Tax food, Toronto economist advocates

TheStar.com – opinion/editorialopinion
Published On Thu Mar 01 2012.   By Carol Goar, Editorial Board

Two decades after its introduction, Canadians still resent the GST. They no longer take out their anger on store clerks and restaurant servers. But every time they pay the hefty tax — 13 per cent in Ontario, where it’s combined with the provincial sales tax — there’s a spark of irritation.

A few items are exempt: basic groceries, prescription drugs, rent, medical devices, health and dental services, child care, legal aid and financial services. That mitigates the ire.

Now Michael Smart, an economist at the University of Toronto, is proposing these exemptions be scrapped. He is backed by Jack Mintz, chair of the School of Public Policy at the University of Calgary, one of Stephen Harper’s most trusted advisers.

Smart released his paper, commissioned by the Calgary school, at a news conference on Parliament Hill. Mintz was by his side.

Both men argued that eliminating all GST exemptions would benefit the government and the public. “I’m not saying it’s politically easy,” Smart allowed. “I’m saying it’s economically sensible and I don’t think it’s impossible by any means.”

Mintz concurred. “Taxing food makes sense,” he said, daring any politician to refute his logic.

Here is the rationale put forward by Smart, who has taught at U of T for 17 years.

By charging a uniform value-added tax on everything, Ottawa would reap $39 billion annually, more than doubling the $32 billion produced by the current, inefficient, exemption-ridden GST/HST.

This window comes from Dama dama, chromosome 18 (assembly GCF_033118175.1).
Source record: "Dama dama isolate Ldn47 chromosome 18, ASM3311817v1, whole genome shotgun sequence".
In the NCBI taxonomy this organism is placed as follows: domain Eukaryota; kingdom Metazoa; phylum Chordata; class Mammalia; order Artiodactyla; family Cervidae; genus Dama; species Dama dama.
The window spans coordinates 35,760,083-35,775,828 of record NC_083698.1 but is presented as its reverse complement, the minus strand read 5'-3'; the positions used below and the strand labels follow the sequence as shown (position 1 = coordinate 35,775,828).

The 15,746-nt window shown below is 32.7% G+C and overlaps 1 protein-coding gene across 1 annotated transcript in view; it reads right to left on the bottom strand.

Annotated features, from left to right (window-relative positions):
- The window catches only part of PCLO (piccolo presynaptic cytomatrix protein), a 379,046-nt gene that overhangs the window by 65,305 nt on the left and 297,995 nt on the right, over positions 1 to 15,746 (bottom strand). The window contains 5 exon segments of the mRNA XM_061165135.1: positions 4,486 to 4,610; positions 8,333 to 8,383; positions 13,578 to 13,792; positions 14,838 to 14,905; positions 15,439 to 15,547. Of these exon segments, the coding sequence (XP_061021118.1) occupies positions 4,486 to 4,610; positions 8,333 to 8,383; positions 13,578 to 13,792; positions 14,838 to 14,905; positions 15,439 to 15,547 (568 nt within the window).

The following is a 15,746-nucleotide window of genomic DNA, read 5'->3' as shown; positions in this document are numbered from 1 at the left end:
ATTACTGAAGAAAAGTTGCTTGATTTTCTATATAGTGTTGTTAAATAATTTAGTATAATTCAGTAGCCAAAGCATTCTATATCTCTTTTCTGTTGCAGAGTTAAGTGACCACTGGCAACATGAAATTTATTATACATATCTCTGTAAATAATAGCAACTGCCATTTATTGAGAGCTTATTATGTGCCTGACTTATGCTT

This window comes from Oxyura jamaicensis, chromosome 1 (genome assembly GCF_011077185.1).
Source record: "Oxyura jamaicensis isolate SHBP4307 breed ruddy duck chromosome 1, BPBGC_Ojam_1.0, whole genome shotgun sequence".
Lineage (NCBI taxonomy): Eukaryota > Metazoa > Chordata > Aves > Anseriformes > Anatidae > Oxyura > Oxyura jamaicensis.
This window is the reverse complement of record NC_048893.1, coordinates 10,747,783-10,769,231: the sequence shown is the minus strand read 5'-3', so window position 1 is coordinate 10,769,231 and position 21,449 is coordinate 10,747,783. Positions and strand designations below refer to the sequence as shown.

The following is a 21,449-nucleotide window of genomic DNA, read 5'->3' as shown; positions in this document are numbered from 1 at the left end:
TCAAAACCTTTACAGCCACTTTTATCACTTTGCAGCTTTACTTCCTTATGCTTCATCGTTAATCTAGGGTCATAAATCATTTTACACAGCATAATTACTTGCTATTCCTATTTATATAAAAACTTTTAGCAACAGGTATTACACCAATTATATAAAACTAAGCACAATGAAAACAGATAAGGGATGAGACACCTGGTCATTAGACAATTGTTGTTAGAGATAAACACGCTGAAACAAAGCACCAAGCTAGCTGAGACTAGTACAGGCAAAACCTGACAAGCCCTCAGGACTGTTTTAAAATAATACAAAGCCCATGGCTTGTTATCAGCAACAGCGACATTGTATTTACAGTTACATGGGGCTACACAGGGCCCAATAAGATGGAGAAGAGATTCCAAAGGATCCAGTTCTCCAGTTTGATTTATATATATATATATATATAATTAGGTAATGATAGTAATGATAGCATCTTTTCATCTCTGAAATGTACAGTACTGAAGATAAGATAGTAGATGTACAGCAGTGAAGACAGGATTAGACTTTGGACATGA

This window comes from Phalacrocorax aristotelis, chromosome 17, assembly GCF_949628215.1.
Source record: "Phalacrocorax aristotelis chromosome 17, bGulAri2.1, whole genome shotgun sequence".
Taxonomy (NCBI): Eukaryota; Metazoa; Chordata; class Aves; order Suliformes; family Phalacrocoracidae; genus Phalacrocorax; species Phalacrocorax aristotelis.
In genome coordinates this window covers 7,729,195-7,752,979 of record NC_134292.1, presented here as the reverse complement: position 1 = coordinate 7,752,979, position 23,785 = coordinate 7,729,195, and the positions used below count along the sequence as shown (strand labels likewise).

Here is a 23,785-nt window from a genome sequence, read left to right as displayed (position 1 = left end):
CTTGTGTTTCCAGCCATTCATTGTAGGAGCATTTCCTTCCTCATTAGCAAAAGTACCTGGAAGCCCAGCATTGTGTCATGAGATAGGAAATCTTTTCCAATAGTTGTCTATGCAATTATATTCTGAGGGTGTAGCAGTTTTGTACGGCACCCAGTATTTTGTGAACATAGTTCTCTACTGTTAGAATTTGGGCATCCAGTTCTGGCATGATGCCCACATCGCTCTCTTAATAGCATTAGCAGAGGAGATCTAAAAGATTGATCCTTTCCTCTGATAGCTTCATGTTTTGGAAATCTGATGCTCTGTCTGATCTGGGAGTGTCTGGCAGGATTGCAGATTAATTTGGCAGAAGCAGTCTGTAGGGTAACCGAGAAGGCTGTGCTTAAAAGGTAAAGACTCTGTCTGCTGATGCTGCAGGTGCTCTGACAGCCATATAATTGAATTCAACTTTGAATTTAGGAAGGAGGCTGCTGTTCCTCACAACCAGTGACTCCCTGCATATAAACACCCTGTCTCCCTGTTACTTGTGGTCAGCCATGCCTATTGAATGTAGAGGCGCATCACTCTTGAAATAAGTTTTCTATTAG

The government could use this revenue to reduce income taxes, improve social services, give low-income Canadians larger GST rebates or cut the consumption tax rate by 40 per cent. In addition, Smart pointed out, a pure VAT would give the economy a boost, make life easier for business and reduce tax evasion.

Politically, this proposal looks dead-on-arrival.

It would trigger a fierce backlash, uniting rich and poor, left and right, westerners and easterners, in protest. It would contradict everything Harper and his ministers have said about taxation: “We will not raise taxes on Canadian consumers and families” (2011 Conservative election platform). And it would cost the Tories millions of votes.

But before dismissing it entirely, consider the following:

• Four years ago with corporate pensions heading for insolvency and retirement savings hard hit by the global financial meltdown, there was a strong consensus that public pensions had to be strengthened. The provinces were on-board. So were workers, seniors and pension experts. Finance Minister Jim Flaherty seemed to be on-board, too.

Then he commissioned Mintz to take a second look. The Calgary economist saw no need for major reform. Shortly thereafter, Flaherty pulled the plug.

• Sixteen years ago Mintz urged then-finance minister Paul Martin to reduce corporate taxes. Politically, the idea seemed unthinkable. Four years later, Martin did it. And Flaherty kept doing it. Today, Canada has one of the lowest corporate tax rates in the industrial world.

• Finally, there’s Harper’s background. The University of Calgary, home of the 3-year-old School of Public Policy, is his alma mater. He earned two economics degrees and lectured there. The logic of tax simplification would appeal to him.

Superficially, it is appealing.

Ottawa could use the $39 billion gained by implementing a pure value-added tax to improve the poor. But would Harper use the windfall that way?

Bolstering social programs would be antithetical to everything he has said and done since taking office. Reducing income taxes might tempt him, but it wouldn’t do the poor much good — most don’t pay income taxes. Likewise, he might be willing to increase GST rebates, but they are sent out quarterly. Families buy food weekly.

As an economic theory, Smart’s scheme may be defensible.

But outside the safety of academe, it is a prescription for more hardship and more hunger.

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